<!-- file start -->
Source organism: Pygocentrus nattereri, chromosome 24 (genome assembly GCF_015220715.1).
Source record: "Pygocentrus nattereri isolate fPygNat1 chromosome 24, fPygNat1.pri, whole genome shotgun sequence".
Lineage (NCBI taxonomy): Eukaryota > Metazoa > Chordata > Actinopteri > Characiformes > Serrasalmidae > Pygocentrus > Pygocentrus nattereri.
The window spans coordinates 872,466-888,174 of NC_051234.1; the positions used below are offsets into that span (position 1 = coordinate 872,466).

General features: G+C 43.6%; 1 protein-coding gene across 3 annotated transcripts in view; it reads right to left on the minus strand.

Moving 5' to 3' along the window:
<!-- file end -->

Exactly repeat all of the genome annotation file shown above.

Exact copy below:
Source organism: Pygocentrus nattereri, chromosome 24 (genome assembly GCF_015220715.1).
Source record: "Pygocentrus nattereri isolate fPygNat1 chromosome 24, fPygNat1.pri, whole genome shotgun sequence".
Lineage (NCBI taxonomy): Eukaryota > Metazoa > Chordata > Actinopteri > Characiformes > Serrasalmidae > Pygocentrus > Pygocentrus nattereri.
The window spans coordinates 872,466-888,174 of NC_051234.1; the positions used below are offsets into that span (position 1 = coordinate 872,466).

General features: G+C 43.6%; 1 protein-coding gene across 3 annotated transcripts in view; it reads right to left on the minus strand.

Moving 5' to 3' along the window: